And what relevance does this have? It is simply the formation of a state, of a nation. Not all nations that have aspired to Empire have made particularly noble beginnings. China has enjoyed thousands of years of cohesive civilisation, prior to which the land mass that we call China was inhabited by a myriad feudal and constantly warring kings and nomadic tribes. The American civil war had a similar effect to the 'combining wars' of the Chinese Emperor Qin Shi Huangdi, bringing together not just two disparate beliefs and geographical areas into one cohesive state, but probably more like at least four (independent California and Alaska would probably have thrived if the larger USA had not been formed).

It is not until after the 1st great war that the United States of America could properly be called a “superpower”. Following the 2nd world war, the fall of the former Soviet Union this status had been confirmed. The USA fulfils almost every criteria to fill the vacancy for Empire: A dominant nation state with immense influence on the peoples of other nations around the world. Protective of its own borders whilst (rather than using “tax” as the instrument of it’s power and wealth) securing preferential access to commodities and necessary raw materials combined with prohibitive trade juristiction. The USA is the cornerstone of the global economy, at present the US$ is not founded on the country’s actual industrial production or balance in trade, it is an arbitrary value, a license to print money, conceded as a right by other countries to a dominant force. This will change, and the change will be breathtakingly rapid for those who live in that era.

So what of cultural exports? There is no doubt that the USA has had a cultural influence on the rest of the world. Without being frivolous there exists a global determinator of wealth which measures how long an individual has to work in any particular society in order to afford a “Big Mac”. It is not America’s fault that it rose to its power in an era of astounding scientific progress hastened by two world wars. That America has presided over the race for space, witnessed and driven the development of engineering and electronic marvels, and turned so much of the technology to the most altruistic avenues of science is to its credit.

This is also the era of communication. We are all so well informed so abruptly that criticism is inherent in our current society in a way that it was not even 100 years ago. (In the 1700’s it took 4 to 5 months to send a message from London to an ambassador or general in Hong Kong). War is become a spectator sport, politics are short term and fragmentary. We have always voted with our feet, whatever policies within a manifesto suit us we will choose. But within that process everything, EVERYTHING is become immediate, because we choose government that can not fulfil its promises to its citizens without a tendency towards Imperialism. There is absolutely no way that the USA can continue to remain a financial giant without interfering in global politics.

Perhaps that’s the difference, the pendulum is shorter, perhaps rise and fall are now just decades apart?

12 comments:

Finn said...

It's way too early in the week for me to wrap my little Yank mind around this. But you are probably quite correct.

Sandra said...

Americans are too well-fed and lazy to ever have another revolution. We have no business even dipping our pinky toes into the world political arena anymore, we're nothing but a nation of fat consumers with too many remote controls. The only thing left to truly love now is our beautiful nature and wildlife, but of course we're working frantically to pave all that over with more Old Navy and Baby GAP stores. Left to our own devices, America will eat, breed and sheetrock itself into oblivion.

I wouldn't call it a rise and fall, more of a rise and a bloated flop onto the couch.

Pam said...

My, a very nice dissertation. Exceedingly well written. Extremely convincing.

Most of us here in the US made the "association" with the 'Fall of the Roman Empire' long ago and try as we might...the decline has begun.
It has been said many times and most recently, that Thomas Jefferson, who's been identified as the main writer of the Declaration of Independence, felt that it was a living document and that every generation should rewrite it. In his own words...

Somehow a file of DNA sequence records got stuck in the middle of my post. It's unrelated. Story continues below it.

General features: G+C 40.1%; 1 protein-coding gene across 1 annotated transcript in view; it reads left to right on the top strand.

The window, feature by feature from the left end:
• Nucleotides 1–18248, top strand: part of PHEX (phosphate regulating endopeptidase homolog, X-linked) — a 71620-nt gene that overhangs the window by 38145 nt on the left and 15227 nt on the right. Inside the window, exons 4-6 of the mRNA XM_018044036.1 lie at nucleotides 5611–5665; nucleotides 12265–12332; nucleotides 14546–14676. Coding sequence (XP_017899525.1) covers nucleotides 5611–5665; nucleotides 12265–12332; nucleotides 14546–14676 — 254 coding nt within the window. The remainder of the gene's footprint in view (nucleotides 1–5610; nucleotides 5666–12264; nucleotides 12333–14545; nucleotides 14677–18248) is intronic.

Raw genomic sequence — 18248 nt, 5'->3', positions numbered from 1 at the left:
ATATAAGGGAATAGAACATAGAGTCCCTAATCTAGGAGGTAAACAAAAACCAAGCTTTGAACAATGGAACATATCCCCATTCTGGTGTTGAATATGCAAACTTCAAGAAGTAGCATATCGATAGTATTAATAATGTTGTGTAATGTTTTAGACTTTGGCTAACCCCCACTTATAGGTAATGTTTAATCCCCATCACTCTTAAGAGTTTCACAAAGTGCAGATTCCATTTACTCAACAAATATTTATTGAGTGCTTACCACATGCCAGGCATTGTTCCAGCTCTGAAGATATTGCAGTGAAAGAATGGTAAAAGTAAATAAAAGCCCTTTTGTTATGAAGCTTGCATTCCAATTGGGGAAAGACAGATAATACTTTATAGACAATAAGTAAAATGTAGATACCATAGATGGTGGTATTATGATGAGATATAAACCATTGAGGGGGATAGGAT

...whenever any Form of Government becomes destructive of these ends, it is the Right of the People to alter or to abolish it, and to institute new Government, laying its foundation on such principles and organizing its powers in such form, as to them shall seem most likely to effect their Safety and Happiness. I would say that America has past it's early adulthood and stands on the threshold of middle age. Identity crisis looming, past mistakes haunting us, crucial decisions to be made.
Yes, the pendulum is shorter and the 'life cycle' of a super power is therefore much quicker. I believe China will take our place. In some ways...already has.
And even though we are so 'well informed' we make horrible decisions and allow our leaders to make horrible decisions on the international level. Something I've learned all too well recently, just because a country's leaders are moron's doesn't mean the people are also morons.
Where will we be in 25 years Colin?


Pam

patti_cake said...

Ooh I don't think I could say it any better than Sandra did. I'm in agreement with her.

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Al said...

In previous ages, because of the time it took for communication to take place, it was possible for people to track the path of the pendulum.

Now we are so close to the action that we can't keep track of the speed or direction of the swing.

We are INSIDE the pendulum.

Dustin said...

A Roman parallel indeed. Pax Americana in all it's glory and eventual decadent decline.

Sapphire said...

I agree with Pam and that's all the more reason for me to leave this country to be with the one I love. :o)

Gerbera Daisy said...

I totally agree with Pam.

Kris said...

Kudos and well said. Perhaps it is this way in many nations, but we Americans are brainwashed into arrogance and a sense of righteousness beginning in kiddiegarten. I remember that each day our schooling was started with the recitation of the Pledge of Allegiance, then we sung God Bless America. The United States governments decisions cause me no end of embarrasment as an American citizen and a human. As much as I would love to travel and meet other Earthlings, I dread the consternation / animosity with which I am certain I will be greeted with when identified as an American. Would rather be judged on the merits -- or lack thereof -- of my own behaviour, conduct, and existence.

eclectic said...

I'm late to this party (by only 2 months or so...), but I've popped over to comb through your archives a bit in preparation for TC'07. This post just happened to catch my attention to a degree requiring comment.

I agree with Sandra's comment above, and would add that even the very sedentary obese person -- or nation -- can get up off the couch and start exercising to get strong again, but it requires more effort than I think we can galvanize as a whole. I really found your perspective fascinating.